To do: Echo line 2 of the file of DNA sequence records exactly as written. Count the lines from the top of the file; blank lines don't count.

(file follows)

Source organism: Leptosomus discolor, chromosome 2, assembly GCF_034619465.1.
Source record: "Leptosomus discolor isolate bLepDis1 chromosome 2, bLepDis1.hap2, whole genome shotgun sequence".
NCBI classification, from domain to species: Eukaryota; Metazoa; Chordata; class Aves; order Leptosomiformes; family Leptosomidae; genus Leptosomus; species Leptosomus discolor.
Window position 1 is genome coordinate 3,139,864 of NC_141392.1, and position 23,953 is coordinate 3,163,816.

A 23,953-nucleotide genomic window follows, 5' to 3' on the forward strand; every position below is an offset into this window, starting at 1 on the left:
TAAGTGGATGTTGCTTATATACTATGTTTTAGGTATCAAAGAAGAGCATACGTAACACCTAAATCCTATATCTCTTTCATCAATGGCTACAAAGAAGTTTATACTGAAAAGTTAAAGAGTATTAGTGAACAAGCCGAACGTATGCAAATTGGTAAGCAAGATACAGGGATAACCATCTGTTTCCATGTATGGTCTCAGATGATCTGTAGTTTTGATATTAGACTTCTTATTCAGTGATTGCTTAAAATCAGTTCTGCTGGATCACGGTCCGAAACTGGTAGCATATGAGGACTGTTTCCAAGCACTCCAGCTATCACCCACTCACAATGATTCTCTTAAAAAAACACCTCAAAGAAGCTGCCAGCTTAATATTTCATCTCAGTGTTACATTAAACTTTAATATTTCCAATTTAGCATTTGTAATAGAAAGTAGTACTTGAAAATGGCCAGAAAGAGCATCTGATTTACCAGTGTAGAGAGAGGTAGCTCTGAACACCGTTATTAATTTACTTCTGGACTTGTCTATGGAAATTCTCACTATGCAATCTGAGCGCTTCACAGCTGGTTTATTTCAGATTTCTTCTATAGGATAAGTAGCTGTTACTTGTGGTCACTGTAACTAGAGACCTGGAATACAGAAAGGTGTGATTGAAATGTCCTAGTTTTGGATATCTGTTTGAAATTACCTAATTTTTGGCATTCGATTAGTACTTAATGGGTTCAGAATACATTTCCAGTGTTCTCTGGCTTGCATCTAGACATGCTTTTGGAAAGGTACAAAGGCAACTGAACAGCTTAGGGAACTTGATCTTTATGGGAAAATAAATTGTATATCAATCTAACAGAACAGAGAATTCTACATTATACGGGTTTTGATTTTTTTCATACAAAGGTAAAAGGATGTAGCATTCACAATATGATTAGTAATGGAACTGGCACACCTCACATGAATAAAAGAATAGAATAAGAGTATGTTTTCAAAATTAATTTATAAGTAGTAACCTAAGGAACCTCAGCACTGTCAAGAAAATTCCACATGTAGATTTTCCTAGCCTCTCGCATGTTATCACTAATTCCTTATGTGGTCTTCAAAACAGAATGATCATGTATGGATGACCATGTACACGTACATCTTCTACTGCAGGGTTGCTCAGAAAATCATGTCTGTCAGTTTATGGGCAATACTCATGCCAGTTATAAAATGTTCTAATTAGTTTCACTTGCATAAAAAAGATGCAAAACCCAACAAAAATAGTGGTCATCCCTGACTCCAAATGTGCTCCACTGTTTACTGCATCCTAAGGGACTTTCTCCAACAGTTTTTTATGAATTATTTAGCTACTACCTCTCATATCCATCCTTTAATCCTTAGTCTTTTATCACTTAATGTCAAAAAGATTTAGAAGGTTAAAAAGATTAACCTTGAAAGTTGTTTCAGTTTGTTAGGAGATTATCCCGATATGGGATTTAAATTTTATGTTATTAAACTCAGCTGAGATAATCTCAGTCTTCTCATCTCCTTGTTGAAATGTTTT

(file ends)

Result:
Source record: "Leptosomus discolor isolate bLepDis1 chromosome 2, bLepDis1.hap2, whole genome shotgun sequence".